Once the Christmas and New Year’s celebrations are over its time to look forward to the impending thoughts of returning to work as the holiday blues begin to set in.
We all dread the chore of taking down Christmas trees and decorations you’ve spent ages putting up. Life & Style explores traditions and dates so you get to make the most of the joyful season in high spirits without it dragging on.
When should your decorations go up?
In the earlier years, trees were bought and decorated on Christmas Eve. Considering the price of them, you might want them hanging around a bit longer than just a few days.
When TV and supermarket adverts begin to promote the festive season is usually a good hint to start dusting off the old decorations and transforming your home. The 1st of December is a good time to put up your Christmas tree and decking your living space with pretty lights and decorations. This is also when you and your kids will open the advent calendar and start counting down to the most anticipated day of the year.
When should your tree decorations go down?
According to traditions, you should take your Christmas decorations down on the 5th of January. This marks the day of the twelfth night which was when the three wise men visited baby Jesus, 12 days after Christmas.
Some superstitious beliefs states that it is bad luck to leave your Christmas trees and decorations up longer
after this date. If so, you’ll have to leave them up until Candlemas Day (2nd February). This is a Christian holiday and celebrates three occasions; the presentation of Jesus, Jesus’ first entry into the temple, and the purification of Virgin Mary.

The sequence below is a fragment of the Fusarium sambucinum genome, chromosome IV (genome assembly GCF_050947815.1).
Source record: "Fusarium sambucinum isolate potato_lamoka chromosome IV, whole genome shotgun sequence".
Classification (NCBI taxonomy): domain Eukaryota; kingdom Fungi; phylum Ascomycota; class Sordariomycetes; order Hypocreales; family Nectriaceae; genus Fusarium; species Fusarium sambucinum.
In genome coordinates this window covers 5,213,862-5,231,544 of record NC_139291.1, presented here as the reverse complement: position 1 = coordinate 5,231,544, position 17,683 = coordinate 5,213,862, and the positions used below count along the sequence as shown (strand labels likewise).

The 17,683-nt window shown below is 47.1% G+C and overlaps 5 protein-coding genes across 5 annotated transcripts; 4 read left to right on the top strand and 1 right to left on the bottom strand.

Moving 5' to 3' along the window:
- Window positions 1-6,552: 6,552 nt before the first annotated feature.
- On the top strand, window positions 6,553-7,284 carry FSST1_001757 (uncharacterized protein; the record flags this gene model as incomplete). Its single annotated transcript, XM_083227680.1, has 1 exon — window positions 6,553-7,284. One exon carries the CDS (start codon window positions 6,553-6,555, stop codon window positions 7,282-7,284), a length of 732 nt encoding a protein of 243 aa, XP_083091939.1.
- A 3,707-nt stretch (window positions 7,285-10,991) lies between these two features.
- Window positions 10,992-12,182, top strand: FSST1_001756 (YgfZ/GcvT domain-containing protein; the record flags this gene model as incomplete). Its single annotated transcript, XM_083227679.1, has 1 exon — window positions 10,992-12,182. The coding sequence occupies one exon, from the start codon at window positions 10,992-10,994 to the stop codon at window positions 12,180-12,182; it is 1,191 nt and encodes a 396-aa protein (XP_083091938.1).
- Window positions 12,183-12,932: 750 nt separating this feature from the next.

Either way, when your tree begins to look sad or your home decorations starts to lose its glow is probably when you will want them out of the way.
How to store Christmas decorations?
If you want to save money, you can mix and match old and new decorations for 2017, but make sure they are stored away properly.
Whether it’s going up in the loft or in the shed, it’s worth wrapping up the baubles, ornaments and candles in tissue paper or newspaper. Carefully place them in a watertight plastic storage box as this will protect them from damp and pests.
For the Christmas lights you can try to keep them untangled till the next time you use them.This is probably the most frustrating part but don’t pull out your hair just yet. To keep your lights tangled free, here’s what you need to do.
Stay calm and assess the situation. Put on some music and have a drink on the side as this could be a long winded job. At least you’ll be in a good mood and ready to tackle it hands on.
1. Start on a flat surface and find the end point. Spread them out and loosen your lights as much as you can.
2. If you have an old card board box lying around cut notches along the top and bottom side.
3. Hold one end and start looping the cord around the box so that it’s sitting securely in the notches.
4. Once this is done, you can box them away with the rest of your decorations. This super cheap method is very effective and will make unwrapping your Christmas lights the following year stress free.
If you find old Christmas cards while you’re unpacking you can get them recycled to declutter your shed, donate or even reuse them. Simply remove the back of the card that has writing on it and use the blank side of the inside cover with the art work. You can stick it on a clean piece of card or use it as it is.
To get back to normality, you’ll want to pack away memories and start making new ones for the year. At least it’s good to know you celebrated the festive season with a blast.
With the big day just around the corner now is the time to start buying decorations and give your home a special Christmas glow for the whole family to get together and enjoy. You’ll find everything you need from Christmas trees, decorations to festive homeware and fashion only at George.